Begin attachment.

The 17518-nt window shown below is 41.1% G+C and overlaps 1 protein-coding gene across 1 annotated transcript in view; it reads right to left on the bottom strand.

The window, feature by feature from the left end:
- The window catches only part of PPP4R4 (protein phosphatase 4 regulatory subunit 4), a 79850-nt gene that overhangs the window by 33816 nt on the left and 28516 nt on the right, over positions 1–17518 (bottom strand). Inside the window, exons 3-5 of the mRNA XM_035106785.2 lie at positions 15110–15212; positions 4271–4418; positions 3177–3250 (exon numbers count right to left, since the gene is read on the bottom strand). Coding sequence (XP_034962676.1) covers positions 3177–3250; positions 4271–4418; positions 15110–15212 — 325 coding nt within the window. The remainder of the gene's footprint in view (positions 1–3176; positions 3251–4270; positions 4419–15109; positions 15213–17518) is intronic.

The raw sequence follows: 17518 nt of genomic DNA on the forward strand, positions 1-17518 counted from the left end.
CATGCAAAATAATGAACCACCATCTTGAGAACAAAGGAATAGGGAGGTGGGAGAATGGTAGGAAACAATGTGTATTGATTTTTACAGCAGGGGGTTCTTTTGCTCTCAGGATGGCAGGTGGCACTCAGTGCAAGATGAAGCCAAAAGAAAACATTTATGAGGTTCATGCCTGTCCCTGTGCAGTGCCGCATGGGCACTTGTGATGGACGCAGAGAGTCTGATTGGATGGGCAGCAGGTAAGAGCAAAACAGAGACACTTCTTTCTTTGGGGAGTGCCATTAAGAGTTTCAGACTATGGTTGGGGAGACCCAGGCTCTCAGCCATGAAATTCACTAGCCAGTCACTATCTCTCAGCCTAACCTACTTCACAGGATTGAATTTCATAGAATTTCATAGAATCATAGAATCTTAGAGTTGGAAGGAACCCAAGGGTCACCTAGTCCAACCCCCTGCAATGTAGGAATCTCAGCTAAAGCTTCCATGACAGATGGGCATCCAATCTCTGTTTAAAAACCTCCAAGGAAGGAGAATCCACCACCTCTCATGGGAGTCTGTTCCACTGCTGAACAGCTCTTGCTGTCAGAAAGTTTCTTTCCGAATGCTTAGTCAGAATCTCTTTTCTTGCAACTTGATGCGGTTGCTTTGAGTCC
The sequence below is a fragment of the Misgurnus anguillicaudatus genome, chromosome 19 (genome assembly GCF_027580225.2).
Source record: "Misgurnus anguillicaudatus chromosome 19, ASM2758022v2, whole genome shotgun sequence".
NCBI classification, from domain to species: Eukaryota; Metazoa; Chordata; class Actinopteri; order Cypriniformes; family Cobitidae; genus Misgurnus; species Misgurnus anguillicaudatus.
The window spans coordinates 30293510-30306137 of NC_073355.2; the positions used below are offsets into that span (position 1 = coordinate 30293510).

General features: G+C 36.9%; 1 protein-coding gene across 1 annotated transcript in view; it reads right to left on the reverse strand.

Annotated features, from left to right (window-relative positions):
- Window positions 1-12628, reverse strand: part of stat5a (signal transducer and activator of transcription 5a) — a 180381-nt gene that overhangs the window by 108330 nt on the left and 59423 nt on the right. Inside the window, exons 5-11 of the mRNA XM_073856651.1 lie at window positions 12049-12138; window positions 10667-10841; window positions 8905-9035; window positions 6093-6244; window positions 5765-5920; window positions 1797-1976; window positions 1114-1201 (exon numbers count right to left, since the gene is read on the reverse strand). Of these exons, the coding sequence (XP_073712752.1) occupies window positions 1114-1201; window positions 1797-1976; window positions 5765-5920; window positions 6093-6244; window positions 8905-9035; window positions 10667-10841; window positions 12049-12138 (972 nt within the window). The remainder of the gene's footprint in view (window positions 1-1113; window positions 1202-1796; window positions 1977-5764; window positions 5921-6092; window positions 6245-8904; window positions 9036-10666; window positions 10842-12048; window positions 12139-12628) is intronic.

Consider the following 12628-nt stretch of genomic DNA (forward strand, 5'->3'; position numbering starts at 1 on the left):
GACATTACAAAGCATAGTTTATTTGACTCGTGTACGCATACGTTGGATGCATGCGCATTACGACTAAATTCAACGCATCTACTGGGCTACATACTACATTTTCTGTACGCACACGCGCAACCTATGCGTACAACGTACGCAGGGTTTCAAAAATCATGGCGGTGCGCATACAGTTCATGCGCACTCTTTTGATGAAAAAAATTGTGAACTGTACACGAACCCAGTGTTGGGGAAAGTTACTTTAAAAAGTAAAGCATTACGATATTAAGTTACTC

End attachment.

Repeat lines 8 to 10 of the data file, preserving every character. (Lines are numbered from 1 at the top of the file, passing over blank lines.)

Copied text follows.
NCBI classification, from domain to species: Eukaryota; Metazoa; Chordata; class Actinopteri; order Cypriniformes; family Cobitidae; genus Misgurnus; species Misgurnus anguillicaudatus.
The window spans coordinates 30293510-30306137 of NC_073355.2; the positions used below are offsets into that span (position 1 = coordinate 30293510).

General features: G+C 36.9%; 1 protein-coding gene across 1 annotated transcript in view; it reads right to left on the reverse strand.